As you can probably guess from the title of this post, Saturday before last found us walking the Gower coast from Rhossili to Mewslade stumbling across a series of top quality birds in the process. In fact I might go as far as saying that it’s probably the best days birding I’ve had on Gower for several years, and that’s in the face of some stiff competition. It all kicked off as soon as we’d left the car with a trio of Fulmars circling the cliffs below Old Castle fort. If ever there was a sign that we’re starting to drag ourselves out of winter then this is it and I couldn’t help but crack a smile as we watched their seemingly carefree antics. Scanning the wider bay picked up a lone Great Crested Grebe before several scattered flocks of Common Scoter popped into view. The largest probably numbered only forty or so individuals but all were far closer than normal. Usually to catch a sight we’re straining off towards Cefn Sidan so something had clearly brought them in. Perhaps they were after the same thing that had attracted Gulls in huge numbers, several thousand of which were concentrated on the beach below. Most were Herring with sadly no white-wingers amongst them but it’s the biggest gathering I can recall at this particular location.
With Spring definitely in the air, despite a chill breeze, our attention turned to seeking out an early Wheatear following a couple of sporadic reports across the country in recent weeks. Sadly we were out of luck but once again any disappointment was tempered this time by a Great Northern Diver out towards Worm’s Head. In fine winter plumage it was a real brute of a bird and stood out clearly to the naked eye despite the distances involved.
Still on the hunt for potential Spring migrants we dropped down to the shoreline for a wander around to Tears Point and were rewarded first with a couple of Stonechats before something unusual hopped up on a nearby boulder. The red rump was conclusive as we were treated to superb views of a female type Black Redstart which then proceeded to give me a proper run-around. It was feeding avidly amongst the rocks but refused to sit still for any longer than the briefest of moments so I was happy to come away with this effort in the end. Despite being small in the frame it gives a great sense of the habitat we were in and my new F2.8 lens really helped to set the scene with a remarkably shallow depth of field considering I’m using ‘just’ a bridge camera.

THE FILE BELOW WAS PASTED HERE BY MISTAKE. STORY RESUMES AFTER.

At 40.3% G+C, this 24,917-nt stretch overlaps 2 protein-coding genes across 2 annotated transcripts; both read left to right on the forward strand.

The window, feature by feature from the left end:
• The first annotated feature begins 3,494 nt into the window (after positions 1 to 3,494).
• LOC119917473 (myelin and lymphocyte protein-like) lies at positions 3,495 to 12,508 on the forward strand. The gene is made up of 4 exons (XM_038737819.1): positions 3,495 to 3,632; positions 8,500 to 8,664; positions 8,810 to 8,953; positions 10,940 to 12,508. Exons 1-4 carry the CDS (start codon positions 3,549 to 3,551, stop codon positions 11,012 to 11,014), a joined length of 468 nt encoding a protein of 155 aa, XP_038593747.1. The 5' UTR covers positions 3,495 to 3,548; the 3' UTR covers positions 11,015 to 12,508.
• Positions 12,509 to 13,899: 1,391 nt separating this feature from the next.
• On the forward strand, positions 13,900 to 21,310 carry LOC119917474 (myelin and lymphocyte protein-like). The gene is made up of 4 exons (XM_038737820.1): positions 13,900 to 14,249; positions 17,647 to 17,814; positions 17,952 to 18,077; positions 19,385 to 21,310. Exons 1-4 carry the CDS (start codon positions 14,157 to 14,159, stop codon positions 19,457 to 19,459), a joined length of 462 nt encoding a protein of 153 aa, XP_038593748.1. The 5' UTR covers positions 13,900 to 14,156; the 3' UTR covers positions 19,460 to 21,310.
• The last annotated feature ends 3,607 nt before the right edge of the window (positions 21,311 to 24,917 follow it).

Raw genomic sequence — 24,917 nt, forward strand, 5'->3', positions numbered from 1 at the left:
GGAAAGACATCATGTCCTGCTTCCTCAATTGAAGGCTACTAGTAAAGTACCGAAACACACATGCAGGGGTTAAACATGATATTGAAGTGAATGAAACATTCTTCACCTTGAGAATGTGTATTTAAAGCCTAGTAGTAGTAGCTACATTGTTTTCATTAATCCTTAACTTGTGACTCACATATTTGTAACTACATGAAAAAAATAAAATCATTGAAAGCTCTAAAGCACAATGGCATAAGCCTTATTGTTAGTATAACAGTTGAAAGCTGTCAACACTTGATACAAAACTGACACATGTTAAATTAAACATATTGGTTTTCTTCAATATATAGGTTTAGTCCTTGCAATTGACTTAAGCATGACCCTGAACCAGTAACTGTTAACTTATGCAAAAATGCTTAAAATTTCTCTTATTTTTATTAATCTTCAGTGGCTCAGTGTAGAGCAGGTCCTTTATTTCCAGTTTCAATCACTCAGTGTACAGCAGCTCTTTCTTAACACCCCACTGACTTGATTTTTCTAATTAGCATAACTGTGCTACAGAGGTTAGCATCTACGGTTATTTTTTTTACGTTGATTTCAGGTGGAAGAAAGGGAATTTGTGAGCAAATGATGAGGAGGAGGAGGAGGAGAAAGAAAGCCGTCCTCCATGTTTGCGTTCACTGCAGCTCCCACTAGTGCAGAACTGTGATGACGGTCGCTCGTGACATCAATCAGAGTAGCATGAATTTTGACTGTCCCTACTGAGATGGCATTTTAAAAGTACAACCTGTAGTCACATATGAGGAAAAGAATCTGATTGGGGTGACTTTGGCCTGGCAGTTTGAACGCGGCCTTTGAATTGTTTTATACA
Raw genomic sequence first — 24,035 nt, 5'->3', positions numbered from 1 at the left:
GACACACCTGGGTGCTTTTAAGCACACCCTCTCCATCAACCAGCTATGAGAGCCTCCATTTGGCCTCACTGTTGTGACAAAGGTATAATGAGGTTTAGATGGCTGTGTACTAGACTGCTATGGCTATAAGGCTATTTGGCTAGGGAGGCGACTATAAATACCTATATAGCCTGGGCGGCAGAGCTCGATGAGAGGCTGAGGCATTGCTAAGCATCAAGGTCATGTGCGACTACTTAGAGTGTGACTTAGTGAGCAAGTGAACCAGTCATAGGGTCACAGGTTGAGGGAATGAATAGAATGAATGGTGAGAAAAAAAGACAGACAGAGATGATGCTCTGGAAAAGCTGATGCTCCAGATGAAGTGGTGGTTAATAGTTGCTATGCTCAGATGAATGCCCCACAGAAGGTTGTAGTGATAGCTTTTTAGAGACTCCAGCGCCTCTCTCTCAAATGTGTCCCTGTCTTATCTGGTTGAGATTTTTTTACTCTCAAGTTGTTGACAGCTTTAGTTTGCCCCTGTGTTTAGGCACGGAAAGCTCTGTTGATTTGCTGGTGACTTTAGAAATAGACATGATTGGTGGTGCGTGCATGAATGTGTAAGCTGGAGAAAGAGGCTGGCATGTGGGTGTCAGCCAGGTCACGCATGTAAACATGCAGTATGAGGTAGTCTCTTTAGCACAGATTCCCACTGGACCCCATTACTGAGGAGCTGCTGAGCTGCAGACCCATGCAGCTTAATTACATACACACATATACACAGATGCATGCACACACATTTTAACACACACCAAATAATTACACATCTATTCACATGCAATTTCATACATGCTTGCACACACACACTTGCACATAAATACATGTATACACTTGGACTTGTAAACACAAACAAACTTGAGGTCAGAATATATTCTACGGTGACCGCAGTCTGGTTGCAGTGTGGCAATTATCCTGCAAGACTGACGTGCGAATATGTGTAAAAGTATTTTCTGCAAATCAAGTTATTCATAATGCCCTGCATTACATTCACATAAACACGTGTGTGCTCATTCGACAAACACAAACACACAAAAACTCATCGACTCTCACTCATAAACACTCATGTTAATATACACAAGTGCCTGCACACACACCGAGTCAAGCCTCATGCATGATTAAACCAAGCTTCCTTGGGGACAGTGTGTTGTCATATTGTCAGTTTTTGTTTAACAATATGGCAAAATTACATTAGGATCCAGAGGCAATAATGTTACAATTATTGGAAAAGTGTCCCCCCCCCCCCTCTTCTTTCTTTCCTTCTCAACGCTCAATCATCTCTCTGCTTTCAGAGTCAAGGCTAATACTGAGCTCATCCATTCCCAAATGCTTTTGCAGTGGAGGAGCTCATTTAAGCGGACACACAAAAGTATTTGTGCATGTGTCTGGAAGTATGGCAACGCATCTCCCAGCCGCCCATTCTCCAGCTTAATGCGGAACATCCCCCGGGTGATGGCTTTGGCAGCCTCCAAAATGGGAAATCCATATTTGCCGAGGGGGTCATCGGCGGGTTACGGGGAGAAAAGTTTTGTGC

A hell of a start to the day I’m sure you’ll agree and that’s before we get onto the supporting cast of Cormorant, Shag, Song Thrush and even a single Chough feeding in nearby fields. Choughs seem to have been a little scarce of late with this being our first sighting of the year but I’m sure that has more to do with us than any concerns over their population. Presumably this mild and damp winter should have provided a real boost so lets hope for a cracking breeding season over the coming months.
The end point for our walk was Mewslade valley and sheltered from the breeze it felt positively warm. Wandering into the valleys wooded upper reaches I chose a random point to pause for a while and simply wait to see what turned up. What a decision that turned out to be! Initially we were treated to a Treecreeper feeding on the ground of all places whilst all around the calling of Tits and Chaffinches brought the place alive. Then Emma spotted a Goldcrest which I glimpsed hopping through a thicket of ivy but, hang on, was that a flash of white I saw? A few moments of anxious waiting soon had the bird in sight once more and yep, that’s a very prominent supercilium right there. Firecrest was immediately top of my list but only having ever seen one once before I wanted to make doubly sure. Anxiously following it through the canopy it was almost as if the bird was deliberately keeping the top of its head out of sight but eventually we got the views that clinched our initial ID. YES! Even better I managed to get a couple of record images to boot.
That Firecrest is going to take some beating. What a stunner of a bird with plumage to match. Even a showy pair of Mistle Thrush at Great Pitton Farm couldn’t come close.
Birds weren’t the only wildlife out and about either as Mewslade also delivered our first butterfly sighting of 2016. The insect in question was a rather faded Peacock which we found sunning itself on a rock. Sadly too far for a photo but another sign that Spring is now starting to gather pace. Good times ahead.